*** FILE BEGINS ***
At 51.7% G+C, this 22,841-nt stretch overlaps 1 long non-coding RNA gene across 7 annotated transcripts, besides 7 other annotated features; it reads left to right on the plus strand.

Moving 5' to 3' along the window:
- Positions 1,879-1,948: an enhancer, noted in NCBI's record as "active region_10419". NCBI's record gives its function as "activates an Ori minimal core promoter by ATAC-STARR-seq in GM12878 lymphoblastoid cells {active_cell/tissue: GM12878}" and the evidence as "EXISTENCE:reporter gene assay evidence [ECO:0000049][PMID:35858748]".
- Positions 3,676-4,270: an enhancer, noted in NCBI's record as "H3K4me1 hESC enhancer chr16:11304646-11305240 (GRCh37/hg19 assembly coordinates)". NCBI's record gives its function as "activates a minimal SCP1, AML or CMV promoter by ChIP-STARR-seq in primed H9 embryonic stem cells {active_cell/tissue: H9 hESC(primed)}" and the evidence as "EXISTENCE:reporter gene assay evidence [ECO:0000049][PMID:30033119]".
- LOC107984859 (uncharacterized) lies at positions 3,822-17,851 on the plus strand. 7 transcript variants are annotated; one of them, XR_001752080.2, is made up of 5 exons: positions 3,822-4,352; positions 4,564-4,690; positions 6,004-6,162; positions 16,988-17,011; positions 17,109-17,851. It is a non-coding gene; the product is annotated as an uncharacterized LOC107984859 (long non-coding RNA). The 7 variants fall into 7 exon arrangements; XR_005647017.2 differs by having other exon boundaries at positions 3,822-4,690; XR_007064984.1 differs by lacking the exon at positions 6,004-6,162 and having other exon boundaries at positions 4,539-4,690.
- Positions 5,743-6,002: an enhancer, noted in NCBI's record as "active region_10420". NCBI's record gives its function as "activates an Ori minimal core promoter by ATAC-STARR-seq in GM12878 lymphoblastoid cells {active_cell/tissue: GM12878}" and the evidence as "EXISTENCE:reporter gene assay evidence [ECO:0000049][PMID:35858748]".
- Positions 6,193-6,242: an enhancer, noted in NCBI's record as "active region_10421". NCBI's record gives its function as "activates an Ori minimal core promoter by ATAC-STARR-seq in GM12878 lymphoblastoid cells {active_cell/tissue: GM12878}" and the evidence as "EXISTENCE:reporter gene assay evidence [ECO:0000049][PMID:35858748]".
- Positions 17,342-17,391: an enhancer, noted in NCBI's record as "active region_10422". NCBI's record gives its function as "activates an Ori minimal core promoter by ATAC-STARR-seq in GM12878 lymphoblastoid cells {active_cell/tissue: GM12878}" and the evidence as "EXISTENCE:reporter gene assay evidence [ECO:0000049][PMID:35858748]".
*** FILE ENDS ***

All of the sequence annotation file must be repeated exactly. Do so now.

At 51.7% G+C, this 22,841-nt stretch overlaps 1 long non-coding RNA gene across 7 annotated transcripts, besides 7 other annotated features; it reads left to right on the plus strand.

Moving 5' to 3' along the window:
- Positions 1,879-1,948: an enhancer, noted in NCBI's record as "active region_10419". NCBI's record gives its function as "activates an Ori minimal core promoter by ATAC-STARR-seq in GM12878 lymphoblastoid cells {active_cell/tissue: GM12878}" and the evidence as "EXISTENCE:reporter gene assay evidence [ECO:0000049][PMID:35858748]".
- Positions 3,676-4,270: an enhancer, noted in NCBI's record as "H3K4me1 hESC enhancer chr16:11304646-11305240 (GRCh37/hg19 assembly coordinates)". NCBI's record gives its function as "activates a minimal SCP1, AML or CMV promoter by ChIP-STARR-seq in primed H9 embryonic stem cells {active_cell/tissue: H9 hESC(primed)}" and the evidence as "EXISTENCE:reporter gene assay evidence [ECO:0000049][PMID:30033119]".
- LOC107984859 (uncharacterized) lies at positions 3,822-17,851 on the plus strand. 7 transcript variants are annotated; one of them, XR_001752080.2, is made up of 5 exons: positions 3,822-4,352; positions 4,564-4,690; positions 6,004-6,162; positions 16,988-17,011; positions 17,109-17,851. It is a non-coding gene; the product is annotated as an uncharacterized LOC107984859 (long non-coding RNA). The 7 variants fall into 7 exon arrangements; XR_005647017.2 differs by having other exon boundaries at positions 3,822-4,690; XR_007064984.1 differs by lacking the exon at positions 6,004-6,162 and having other exon boundaries at positions 4,539-4,690.
- Positions 5,743-6,002: an enhancer, noted in NCBI's record as "active region_10420". NCBI's record gives its function as "activates an Ori minimal core promoter by ATAC-STARR-seq in GM12878 lymphoblastoid cells {active_cell/tissue: GM12878}" and the evidence as "EXISTENCE:reporter gene assay evidence [ECO:0000049][PMID:35858748]".
- Positions 6,193-6,242: an enhancer, noted in NCBI's record as "active region_10421". NCBI's record gives its function as "activates an Ori minimal core promoter by ATAC-STARR-seq in GM12878 lymphoblastoid cells {active_cell/tissue: GM12878}" and the evidence as "EXISTENCE:reporter gene assay evidence [ECO:0000049][PMID:35858748]".
- Positions 17,342-17,391: an enhancer, noted in NCBI's record as "active region_10422". NCBI's record gives its function as "activates an Ori minimal core promoter by ATAC-STARR-seq in GM12878 lymphoblastoid cells {active_cell/tissue: GM12878}" and the evidence as "EXISTENCE:reporter gene assay evidence [ECO:0000049][PMID:35858748]".